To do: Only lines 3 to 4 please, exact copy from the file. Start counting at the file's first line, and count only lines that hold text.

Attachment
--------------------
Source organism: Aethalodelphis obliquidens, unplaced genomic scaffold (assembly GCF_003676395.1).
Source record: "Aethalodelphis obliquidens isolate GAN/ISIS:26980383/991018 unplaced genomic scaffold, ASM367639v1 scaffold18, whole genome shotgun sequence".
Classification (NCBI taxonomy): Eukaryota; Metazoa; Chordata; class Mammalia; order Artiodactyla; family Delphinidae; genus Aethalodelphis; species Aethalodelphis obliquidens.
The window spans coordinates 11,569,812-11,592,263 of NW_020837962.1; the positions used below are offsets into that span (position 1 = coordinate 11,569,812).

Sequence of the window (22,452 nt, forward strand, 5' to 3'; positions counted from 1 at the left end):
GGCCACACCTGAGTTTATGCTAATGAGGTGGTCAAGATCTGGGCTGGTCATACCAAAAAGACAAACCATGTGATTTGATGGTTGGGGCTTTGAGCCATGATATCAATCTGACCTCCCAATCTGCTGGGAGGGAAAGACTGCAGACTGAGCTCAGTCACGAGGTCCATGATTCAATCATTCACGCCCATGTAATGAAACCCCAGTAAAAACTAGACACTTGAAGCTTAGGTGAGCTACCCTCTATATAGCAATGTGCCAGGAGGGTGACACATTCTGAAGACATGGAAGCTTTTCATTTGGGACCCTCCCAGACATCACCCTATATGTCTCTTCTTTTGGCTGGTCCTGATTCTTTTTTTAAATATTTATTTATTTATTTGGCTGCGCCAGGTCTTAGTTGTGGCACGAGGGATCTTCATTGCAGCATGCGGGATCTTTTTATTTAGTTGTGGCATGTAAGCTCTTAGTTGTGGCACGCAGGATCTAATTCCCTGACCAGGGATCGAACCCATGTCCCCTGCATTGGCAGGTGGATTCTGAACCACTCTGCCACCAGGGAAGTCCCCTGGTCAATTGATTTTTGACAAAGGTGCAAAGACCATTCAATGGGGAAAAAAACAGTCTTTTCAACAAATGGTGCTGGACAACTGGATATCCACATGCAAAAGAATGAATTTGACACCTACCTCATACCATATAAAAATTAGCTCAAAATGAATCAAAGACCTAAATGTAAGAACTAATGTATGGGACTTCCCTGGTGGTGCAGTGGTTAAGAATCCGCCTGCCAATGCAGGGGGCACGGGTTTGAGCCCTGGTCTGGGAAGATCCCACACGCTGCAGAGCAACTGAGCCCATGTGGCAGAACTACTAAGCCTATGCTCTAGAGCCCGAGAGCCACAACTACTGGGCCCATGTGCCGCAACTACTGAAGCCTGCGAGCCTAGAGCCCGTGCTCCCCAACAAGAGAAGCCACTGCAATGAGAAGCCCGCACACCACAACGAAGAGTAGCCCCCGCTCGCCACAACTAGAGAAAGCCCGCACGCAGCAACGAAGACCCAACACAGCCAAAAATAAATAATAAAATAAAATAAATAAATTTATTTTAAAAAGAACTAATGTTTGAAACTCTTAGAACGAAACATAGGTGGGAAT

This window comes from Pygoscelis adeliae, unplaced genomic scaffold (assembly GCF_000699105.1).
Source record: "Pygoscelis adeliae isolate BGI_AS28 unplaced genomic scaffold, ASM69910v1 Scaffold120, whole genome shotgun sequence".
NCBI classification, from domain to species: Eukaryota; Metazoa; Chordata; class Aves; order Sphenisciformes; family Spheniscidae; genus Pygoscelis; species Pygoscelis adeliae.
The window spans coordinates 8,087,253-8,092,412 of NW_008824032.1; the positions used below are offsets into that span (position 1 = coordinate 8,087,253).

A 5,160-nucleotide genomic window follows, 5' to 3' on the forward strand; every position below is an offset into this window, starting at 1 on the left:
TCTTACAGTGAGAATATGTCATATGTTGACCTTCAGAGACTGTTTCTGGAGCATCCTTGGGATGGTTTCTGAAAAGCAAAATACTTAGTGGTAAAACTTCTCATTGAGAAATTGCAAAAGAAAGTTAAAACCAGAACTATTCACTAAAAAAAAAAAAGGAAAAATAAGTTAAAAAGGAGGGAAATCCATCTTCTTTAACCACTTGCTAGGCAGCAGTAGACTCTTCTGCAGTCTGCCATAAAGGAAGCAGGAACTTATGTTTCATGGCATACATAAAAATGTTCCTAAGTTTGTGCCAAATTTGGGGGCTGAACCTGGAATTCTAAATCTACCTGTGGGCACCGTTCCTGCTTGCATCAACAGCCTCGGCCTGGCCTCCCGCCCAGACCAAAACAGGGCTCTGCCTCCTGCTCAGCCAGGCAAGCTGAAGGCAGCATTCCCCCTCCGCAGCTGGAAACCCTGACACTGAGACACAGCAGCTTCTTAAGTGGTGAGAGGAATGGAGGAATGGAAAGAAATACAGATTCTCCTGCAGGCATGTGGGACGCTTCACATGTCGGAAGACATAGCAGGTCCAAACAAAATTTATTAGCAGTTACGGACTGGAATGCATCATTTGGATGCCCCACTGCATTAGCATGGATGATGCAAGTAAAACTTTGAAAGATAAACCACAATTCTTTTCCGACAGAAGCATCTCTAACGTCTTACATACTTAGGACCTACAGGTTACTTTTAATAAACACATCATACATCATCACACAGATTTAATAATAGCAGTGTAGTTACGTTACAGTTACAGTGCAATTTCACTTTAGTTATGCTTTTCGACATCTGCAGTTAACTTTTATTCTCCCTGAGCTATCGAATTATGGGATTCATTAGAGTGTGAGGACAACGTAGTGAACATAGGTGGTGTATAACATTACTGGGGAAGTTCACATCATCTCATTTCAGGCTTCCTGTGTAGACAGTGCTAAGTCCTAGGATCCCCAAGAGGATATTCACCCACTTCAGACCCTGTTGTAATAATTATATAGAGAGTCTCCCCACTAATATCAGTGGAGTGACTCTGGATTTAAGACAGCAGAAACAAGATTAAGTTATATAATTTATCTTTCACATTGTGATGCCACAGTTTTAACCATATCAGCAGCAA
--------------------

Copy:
Classification (NCBI taxonomy): Eukaryota; Metazoa; Chordata; class Mammalia; order Artiodactyla; family Delphinidae; genus Aethalodelphis; species Aethalodelphis obliquidens.
The window spans coordinates 11,569,812-11,592,263 of NW_020837962.1; the positions used below are offsets into that span (position 1 = coordinate 11,569,812).